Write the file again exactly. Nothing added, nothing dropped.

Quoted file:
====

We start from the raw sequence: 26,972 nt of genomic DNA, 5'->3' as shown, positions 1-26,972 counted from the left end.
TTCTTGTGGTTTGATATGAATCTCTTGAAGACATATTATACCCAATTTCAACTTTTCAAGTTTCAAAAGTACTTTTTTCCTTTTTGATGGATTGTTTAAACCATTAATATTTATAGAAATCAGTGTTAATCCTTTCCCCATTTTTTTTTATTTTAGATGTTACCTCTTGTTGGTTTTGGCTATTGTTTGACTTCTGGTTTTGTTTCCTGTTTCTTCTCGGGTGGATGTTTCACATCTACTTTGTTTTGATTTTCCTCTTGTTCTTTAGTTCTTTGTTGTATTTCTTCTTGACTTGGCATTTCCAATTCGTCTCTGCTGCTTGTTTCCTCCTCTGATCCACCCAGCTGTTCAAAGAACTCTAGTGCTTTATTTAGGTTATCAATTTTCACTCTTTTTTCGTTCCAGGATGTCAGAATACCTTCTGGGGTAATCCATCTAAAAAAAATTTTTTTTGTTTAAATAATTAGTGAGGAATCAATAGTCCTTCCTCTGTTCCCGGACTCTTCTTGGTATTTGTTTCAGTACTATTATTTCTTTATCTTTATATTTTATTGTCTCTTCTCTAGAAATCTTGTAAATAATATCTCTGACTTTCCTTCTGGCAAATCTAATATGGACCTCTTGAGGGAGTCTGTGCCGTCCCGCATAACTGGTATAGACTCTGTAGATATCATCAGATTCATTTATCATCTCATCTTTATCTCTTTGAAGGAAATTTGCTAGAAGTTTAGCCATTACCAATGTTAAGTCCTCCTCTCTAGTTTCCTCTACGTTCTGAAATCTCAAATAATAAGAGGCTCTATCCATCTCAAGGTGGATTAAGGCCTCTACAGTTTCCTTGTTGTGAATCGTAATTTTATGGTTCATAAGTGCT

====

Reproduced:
We start from the raw sequence: 26,972 nt of genomic DNA, 5'->3' as shown, positions 1-26,972 counted from the left end.
TTCTTGTGGTTTGATATGAATCTCTTGAAGACATATTATACCCAATTTCAACTTTTCAAGTTTCAAAAGTACTTTTTTCCTTTTTGATGGATTGTTTAAACCATTAATATTTATAGAAATCAGTGTTAATCCTTTCCCCATTTTTTTTTATTTTAGATGTTACCTCTTGTTGGTTTTGGCTATTGTTTGACTTCTGGTTTTGTTTCCTGTTTCTTCTCGGGTGGATGTTTCACATCTACTTTGTTTTGATTTTCCTCTTGTTCTTTAGTTCTTTGTTGTATTTCTTCTTGACTTGGCATTTCCAATTCGTCTCTGCTGCTTGTTTCCTCCTCTGATCCACCCAGCTGTTCAAAGAACTCTAGTGCTTTATTTAGGTTATCAATTTTCACTCTTTTTTCGTTCCAGGATGTCAGAATACCTTCTGGGGTAATCCATCTAAAAAAAATTTTTTTTGTTTAAATAATTAGTGAGGAATCAATAGTCCTTCCTCTGTTCCCGGACTCTTCTTGGTATTTGTTTCAGTACTATTATTTCTTTATCTTTATATTTTATTGTCTCTTCTCTAGAAATCTTGTAAATAATATCTCTGACTTTCCTTCTGGCAAATCTAATATGGACCTCTTGAGGGAGTCTGTGCCGTCCCGCATAACTGGTATAGACTCTGTAGATATCATCAGATTCATTTATCATCTCATCTTTATCTCTTTGAAGGAAATTTGCTAGAAGTTTAGCCATTACCAATGTTAAGTCCTCCTCTCTAGTTTCCTCTACGTTCTGAAATCTCAAATAATAAGAGGCTCTATCCATCTCAAGGTGGATTAAGGCCTCTACAGTTTCCTTGTTGTGAATCGTAATTTTATGGTTCATAAGTGCT